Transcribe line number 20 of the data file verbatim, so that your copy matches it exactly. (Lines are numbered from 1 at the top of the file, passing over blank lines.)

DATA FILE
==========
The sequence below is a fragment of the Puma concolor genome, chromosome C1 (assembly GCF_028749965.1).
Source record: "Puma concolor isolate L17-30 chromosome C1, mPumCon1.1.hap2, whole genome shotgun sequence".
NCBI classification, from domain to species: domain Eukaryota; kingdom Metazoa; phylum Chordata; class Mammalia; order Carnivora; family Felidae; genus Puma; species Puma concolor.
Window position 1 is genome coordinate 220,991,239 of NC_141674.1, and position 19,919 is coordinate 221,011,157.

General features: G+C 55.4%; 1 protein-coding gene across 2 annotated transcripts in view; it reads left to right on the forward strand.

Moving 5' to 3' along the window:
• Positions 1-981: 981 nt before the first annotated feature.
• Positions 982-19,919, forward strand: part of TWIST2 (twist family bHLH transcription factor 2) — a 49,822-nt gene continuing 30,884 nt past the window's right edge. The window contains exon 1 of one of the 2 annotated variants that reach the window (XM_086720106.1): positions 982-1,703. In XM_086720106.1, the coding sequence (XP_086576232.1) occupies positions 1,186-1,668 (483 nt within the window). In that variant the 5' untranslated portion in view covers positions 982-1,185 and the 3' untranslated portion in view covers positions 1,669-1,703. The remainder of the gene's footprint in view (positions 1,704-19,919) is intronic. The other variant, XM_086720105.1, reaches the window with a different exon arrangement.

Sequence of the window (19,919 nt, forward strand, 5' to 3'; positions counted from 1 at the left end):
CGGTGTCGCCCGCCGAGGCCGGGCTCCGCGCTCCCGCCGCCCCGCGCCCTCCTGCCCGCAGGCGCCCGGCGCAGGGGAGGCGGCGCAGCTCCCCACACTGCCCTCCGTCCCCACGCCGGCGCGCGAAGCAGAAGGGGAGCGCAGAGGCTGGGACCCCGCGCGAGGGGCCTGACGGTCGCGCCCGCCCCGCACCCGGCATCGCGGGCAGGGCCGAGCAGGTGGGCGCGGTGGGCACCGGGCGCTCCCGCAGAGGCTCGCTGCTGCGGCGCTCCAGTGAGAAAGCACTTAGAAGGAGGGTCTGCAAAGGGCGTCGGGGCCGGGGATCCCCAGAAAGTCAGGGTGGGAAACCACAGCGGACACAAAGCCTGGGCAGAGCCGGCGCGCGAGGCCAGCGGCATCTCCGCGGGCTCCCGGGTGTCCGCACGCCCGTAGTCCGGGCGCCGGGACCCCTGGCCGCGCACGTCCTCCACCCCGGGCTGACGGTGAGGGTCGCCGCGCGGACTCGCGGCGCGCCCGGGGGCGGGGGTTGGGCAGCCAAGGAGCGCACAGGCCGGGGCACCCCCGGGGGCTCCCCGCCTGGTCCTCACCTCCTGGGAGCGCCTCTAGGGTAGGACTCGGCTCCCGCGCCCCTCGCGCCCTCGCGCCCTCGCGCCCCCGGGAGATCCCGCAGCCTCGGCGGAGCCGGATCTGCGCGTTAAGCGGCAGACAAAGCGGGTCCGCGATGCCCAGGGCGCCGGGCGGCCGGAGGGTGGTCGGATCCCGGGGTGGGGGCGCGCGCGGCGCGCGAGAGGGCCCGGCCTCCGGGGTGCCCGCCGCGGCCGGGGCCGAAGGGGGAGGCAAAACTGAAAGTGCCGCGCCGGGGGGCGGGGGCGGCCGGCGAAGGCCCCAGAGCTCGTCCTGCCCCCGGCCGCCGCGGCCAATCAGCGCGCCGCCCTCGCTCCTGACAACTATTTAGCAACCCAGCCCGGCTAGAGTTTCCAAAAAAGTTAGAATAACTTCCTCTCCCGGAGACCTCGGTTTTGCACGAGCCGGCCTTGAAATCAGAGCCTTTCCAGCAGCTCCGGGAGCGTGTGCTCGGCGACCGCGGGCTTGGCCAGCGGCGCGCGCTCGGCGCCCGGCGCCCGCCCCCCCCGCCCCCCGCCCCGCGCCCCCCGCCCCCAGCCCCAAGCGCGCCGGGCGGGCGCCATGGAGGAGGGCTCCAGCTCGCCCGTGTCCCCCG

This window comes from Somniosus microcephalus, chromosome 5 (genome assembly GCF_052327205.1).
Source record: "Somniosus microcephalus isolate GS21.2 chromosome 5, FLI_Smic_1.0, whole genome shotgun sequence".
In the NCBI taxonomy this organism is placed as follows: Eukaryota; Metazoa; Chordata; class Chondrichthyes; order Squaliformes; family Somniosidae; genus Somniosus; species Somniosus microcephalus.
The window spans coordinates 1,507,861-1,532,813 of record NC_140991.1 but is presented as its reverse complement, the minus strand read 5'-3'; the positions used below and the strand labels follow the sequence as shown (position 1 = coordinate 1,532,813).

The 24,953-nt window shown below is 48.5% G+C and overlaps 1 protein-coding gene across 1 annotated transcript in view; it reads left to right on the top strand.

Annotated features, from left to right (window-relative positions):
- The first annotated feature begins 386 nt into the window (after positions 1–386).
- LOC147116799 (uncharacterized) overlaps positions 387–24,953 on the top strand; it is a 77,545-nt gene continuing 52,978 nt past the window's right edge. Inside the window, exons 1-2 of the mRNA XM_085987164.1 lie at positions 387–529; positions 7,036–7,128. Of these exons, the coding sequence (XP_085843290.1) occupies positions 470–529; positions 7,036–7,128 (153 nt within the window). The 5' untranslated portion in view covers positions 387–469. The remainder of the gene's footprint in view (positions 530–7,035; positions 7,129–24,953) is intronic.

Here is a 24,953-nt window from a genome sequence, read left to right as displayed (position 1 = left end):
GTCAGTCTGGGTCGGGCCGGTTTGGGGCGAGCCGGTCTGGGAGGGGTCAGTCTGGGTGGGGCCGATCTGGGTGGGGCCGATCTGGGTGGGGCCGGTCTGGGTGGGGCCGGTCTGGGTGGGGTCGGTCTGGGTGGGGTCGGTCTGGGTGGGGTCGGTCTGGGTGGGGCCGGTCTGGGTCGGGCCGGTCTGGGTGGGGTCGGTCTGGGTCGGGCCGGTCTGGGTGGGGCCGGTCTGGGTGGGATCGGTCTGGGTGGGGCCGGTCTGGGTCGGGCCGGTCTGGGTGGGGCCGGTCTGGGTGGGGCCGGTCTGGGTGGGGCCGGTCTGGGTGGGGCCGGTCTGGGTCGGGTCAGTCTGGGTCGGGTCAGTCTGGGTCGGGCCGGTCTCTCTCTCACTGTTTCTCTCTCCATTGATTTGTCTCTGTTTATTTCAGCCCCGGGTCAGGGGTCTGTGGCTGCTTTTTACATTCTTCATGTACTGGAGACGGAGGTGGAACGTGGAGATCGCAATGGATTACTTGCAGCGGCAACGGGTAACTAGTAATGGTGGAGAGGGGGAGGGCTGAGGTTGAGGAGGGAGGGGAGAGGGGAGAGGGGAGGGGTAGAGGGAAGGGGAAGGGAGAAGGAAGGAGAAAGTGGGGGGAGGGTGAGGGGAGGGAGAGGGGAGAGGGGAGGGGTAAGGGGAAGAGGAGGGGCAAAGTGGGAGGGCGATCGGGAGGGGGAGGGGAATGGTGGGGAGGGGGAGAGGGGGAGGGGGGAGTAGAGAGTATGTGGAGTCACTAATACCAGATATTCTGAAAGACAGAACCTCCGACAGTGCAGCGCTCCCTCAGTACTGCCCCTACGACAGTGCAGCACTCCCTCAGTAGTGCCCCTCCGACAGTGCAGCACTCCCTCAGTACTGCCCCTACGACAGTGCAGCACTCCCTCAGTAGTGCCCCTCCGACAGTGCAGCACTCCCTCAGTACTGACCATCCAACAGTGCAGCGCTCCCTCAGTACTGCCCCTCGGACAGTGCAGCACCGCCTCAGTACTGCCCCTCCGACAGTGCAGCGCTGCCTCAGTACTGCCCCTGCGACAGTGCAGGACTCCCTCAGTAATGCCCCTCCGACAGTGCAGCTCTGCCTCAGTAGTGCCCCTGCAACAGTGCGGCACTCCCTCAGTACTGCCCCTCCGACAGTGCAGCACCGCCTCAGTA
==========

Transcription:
GTCAGTCTGGGTCGGGCCGGTTTGGGGCGAGCCGGTCTGGGAGGGGTCAGTCTGGGTGGGGCCGATCTGGGTGGGGCCGATCTGGGTGGGGCCGGTCTGGGTGGGGCCGGTCTGGGTGGGGTCGGTCTGGGTGGGGTCGGTCTGGGTGGGGTCGGTCTGGGTGGGGCCGGTCTGGGTCGGGCCGGTCTGGGTGGGGTCGGTCTGGGTCGGGCCGGTCTGGGTGGGGCCGGTCTGGGTGGGATCGGTCTGGGTGGGGCCGGTCTGGGTCGGGCCGGTCTGGGTGGGGCCGGTCTGGGTGGGGCCGGTCTGGGTGGGGCCGGTCTGGGTGGGGCCGGTCTGGGTCGGGTCAGTCTGGGTCGGGTCAGTCTGGGTCGGGCCGGTCTCTCTCTCACTGTTTCTCTCTCCATTGATTTGTCTCTGTTTATTTCAGCCCCGGGTCAGGGGTCTGTGGCTGCTTTTTACATTCTTCATGTACTGGAGACGGAGGTGGAACGTGGAGATCGCAATGGATTACTTGCAGCGGCAACGGGTAACTAGTAATGGTGGAGAGGGGGAGGGCTGAGGTTGAGGAGGGAGGGGAGAGGGGAGAGGGGAGGGGTAGAGGGAAGGGGAAGGGAGAAGGAAGGAGAAAGTGGGGGGAGGGTGAGGGGAGGGAGAGGGGAGAGGGGAGGGGTAAGGGGAAGAGGAGGGGCAAAGTGGGAGGGCGATCGGGAGGGGGAGGGGAATGGTGGGGAGGGGGAGAGGGGGAGGGGGGAGTAGAGAGTATGTGGAGTCACTAATACCAGATATTCTGAAAGACAGAACCTCCGACAGTGCAGCGCTCCCTCAGTACTGCCCCTACGACAGTGCAGCACTCCCTCAGTAGTGCCCCTCCGACAGTGCAGCACTCCCTCAGTACTGCCCCTACGACAGTGCAGCACTCCCTCAGTAGTGCCCCTCCGACAGTGCAGCACTCCCTCAGTACTGACCATCCAACAGTGCAGCGCTCCCTCAGTACTGCCCCTCGGACAGTGCAGCACCGCCTCAGTACTGCCCCTCCGACAGTGCAGCGCTGCCTCAGTACTGCCCCTGCGACAGTGCAGGACTCCCTCAGTAATGCCCCTCCGACAGTGCAGCTCTGCCTCAGTAGTGCCCCTGCAACAGTGCGGCACTCCCTCAGTACTGCCCCTCCGACAGTGCAGCACCGCCTCAGTA